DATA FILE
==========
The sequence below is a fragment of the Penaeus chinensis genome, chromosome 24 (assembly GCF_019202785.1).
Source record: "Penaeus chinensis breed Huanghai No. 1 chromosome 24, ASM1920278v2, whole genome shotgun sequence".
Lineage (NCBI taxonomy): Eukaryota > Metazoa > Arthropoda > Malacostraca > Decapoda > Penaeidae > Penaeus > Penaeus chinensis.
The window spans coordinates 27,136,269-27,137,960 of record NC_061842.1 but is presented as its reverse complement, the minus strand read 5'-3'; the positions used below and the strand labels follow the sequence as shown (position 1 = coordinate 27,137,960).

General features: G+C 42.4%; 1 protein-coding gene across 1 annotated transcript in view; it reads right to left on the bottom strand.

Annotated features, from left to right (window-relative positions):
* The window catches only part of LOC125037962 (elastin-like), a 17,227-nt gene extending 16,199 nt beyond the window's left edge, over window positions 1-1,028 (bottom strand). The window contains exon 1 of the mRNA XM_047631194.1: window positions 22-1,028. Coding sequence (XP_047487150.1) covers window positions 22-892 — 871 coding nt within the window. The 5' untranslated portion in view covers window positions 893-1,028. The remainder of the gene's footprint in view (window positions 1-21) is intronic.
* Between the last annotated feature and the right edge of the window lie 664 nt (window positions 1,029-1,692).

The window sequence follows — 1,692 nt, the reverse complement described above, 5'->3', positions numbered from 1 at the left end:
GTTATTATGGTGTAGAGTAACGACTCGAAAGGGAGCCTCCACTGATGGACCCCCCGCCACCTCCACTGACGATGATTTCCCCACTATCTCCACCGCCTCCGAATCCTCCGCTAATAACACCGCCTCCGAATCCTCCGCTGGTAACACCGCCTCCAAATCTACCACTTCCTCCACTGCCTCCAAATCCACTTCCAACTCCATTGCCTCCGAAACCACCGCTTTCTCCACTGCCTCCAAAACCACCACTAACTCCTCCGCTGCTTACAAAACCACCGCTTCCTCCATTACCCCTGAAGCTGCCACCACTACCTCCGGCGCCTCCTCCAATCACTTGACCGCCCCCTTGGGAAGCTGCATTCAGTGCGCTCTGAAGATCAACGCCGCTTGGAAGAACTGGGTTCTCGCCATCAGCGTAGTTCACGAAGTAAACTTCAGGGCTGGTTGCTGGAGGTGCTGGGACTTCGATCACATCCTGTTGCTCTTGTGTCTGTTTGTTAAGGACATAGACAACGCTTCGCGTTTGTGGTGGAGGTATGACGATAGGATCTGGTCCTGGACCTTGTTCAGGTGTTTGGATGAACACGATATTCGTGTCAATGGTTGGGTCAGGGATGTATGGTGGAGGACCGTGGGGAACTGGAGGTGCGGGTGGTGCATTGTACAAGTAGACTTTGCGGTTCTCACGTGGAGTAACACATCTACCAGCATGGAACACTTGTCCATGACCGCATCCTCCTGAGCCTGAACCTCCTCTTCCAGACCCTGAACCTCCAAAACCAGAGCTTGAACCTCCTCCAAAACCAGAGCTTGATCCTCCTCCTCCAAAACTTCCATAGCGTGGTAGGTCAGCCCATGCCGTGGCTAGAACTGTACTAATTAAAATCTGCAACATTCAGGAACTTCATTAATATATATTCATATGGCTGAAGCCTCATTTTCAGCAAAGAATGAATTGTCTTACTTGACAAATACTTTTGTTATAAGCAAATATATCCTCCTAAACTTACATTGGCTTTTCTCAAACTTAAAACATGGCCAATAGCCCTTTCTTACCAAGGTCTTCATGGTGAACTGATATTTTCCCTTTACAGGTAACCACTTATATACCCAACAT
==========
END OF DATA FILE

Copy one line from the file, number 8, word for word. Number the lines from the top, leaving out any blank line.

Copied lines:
* Between the last annotated feature and the right edge of the window lie 664 nt (window positions 1,029-1,692).